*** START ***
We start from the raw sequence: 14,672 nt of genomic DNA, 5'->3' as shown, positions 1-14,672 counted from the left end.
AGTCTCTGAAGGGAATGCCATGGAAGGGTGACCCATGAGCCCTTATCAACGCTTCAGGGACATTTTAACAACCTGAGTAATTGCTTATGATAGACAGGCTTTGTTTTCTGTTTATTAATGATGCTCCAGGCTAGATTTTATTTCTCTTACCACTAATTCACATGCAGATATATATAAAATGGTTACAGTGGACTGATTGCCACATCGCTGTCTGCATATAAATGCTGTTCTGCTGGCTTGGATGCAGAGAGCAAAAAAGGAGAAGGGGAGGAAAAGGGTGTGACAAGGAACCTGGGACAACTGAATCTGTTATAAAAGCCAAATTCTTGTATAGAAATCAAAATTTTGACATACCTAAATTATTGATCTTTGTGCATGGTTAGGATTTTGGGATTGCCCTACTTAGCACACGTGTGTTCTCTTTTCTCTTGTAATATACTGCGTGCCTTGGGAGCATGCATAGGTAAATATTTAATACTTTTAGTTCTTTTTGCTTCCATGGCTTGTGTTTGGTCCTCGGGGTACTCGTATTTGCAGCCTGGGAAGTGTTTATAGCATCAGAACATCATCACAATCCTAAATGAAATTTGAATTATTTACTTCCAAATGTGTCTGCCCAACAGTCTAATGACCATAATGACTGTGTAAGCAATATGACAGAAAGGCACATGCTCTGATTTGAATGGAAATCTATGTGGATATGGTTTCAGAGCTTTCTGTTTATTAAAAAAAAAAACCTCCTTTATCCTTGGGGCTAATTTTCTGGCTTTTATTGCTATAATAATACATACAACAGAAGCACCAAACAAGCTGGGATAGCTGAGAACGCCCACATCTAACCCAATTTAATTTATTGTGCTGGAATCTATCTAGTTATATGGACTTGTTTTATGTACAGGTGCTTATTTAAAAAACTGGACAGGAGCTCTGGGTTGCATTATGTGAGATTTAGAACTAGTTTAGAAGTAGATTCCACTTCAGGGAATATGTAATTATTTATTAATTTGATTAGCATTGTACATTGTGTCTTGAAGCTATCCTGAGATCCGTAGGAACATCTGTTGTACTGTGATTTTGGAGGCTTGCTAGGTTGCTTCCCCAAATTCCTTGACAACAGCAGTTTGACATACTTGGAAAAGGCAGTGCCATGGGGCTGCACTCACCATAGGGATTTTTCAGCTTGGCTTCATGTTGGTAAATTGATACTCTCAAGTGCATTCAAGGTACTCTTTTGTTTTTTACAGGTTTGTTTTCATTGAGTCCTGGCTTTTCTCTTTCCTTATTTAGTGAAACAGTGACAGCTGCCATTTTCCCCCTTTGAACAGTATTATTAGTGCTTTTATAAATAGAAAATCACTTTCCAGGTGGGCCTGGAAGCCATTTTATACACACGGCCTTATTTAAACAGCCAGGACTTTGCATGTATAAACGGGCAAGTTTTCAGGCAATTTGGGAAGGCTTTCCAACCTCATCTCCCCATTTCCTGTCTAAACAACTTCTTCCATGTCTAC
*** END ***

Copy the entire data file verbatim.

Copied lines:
We start from the raw sequence: 14,672 nt of genomic DNA, 5'->3' as shown, positions 1-14,672 counted from the left end.
AGTCTCTGAAGGGAATGCCATGGAAGGGTGACCCATGAGCCCTTATCAACGCTTCAGGGACATTTTAACAACCTGAGTAATTGCTTATGATAGACAGGCTTTGTTTTCTGTTTATTAATGATGCTCCAGGCTAGATTTTATTTCTCTTACCACTAATTCACATGCAGATATATATAAAATGGTTACAGTGGACTGATTGCCACATCGCTGTCTGCATATAAATGCTGTTCTGCTGGCTTGGATGCAGAGAGCAAAAAAGGAGAAGGGGAGGAAAAGGGTGTGACAAGGAACCTGGGACAACTGAATCTGTTATAAAAGCCAAATTCTTGTATAGAAATCAAAATTTTGACATACCTAAATTATTGATCTTTGTGCATGGTTAGGATTTTGGGATTGCCCTACTTAGCACACGTGTGTTCTCTTTTCTCTTGTAATATACTGCGTGCCTTGGGAGCATGCATAGGTAAATATTTAATACTTTTAGTTCTTTTTGCTTCCATGGCTTGTGTTTGGTCCTCGGGGTACTCGTATTTGCAGCCTGGGAAGTGTTTATAGCATCAGAACATCATCACAATCCTAAATGAAATTTGAATTATTTACTTCCAAATGTGTCTGCCCAACAGTCTAATGACCATAATGACTGTGTAAGCAATATGACAGAAAGGCACATGCTCTGATTTGAATGGAAATCTATGTGGATATGGTTTCAGAGCTTTCTGTTTATTAAAAAAAAAAACCTCCTTTATCCTTGGGGCTAATTTTCTGGCTTTTATTGCTATAATAATACATACAACAGAAGCACCAAACAAGCTGGGATAGCTGAGAACGCCCACATCTAACCCAATTTAATTTATTGTGCTGGAATCTATCTAGTTATATGGACTTGTTTTATGTACAGGTGCTTATTTAAAAAACTGGACAGGAGCTCTGGGTTGCATTATGTGAGATTTAGAACTAGTTTAGAAGTAGATTCCACTTCAGGGAATATGTAATTATTTATTAATTTGATTAGCATTGTACATTGTGTCTTGAAGCTATCCTGAGATCCGTAGGAACATCTGTTGTACTGTGATTTTGGAGGCTTGCTAGGTTGCTTCCCCAAATTCCTTGACAACAGCAGTTTGACATACTTGGAAAAGGCAGTGCCATGGGGCTGCACTCACCATAGGGATTTTTCAGCTTGGCTTCATGTTGGTAAATTGATACTCTCAAGTGCATTCAAGGTACTCTTTTGTTTTTTACAGGTTTGTTTTCATTGAGTCCTGGCTTTTCTCTTTCCTTATTTAGTGAAACAGTGACAGCTGCCATTTTCCCCCTTTGAACAGTATTATTAGTGCTTTTATAAATAGAAAATCACTTTCCAGGTGGGCCTGGAAGCCATTTTATACACACGGCCTTATTTAAACAGCCAGGACTTTGCATGTATAAACGGGCAAGTTTTCAGGCAATTTGGGAAGGCTTTCCAACCTCATCTCCCCATTTCCTGTCTAAACAACTTCTTCCATGTCTAC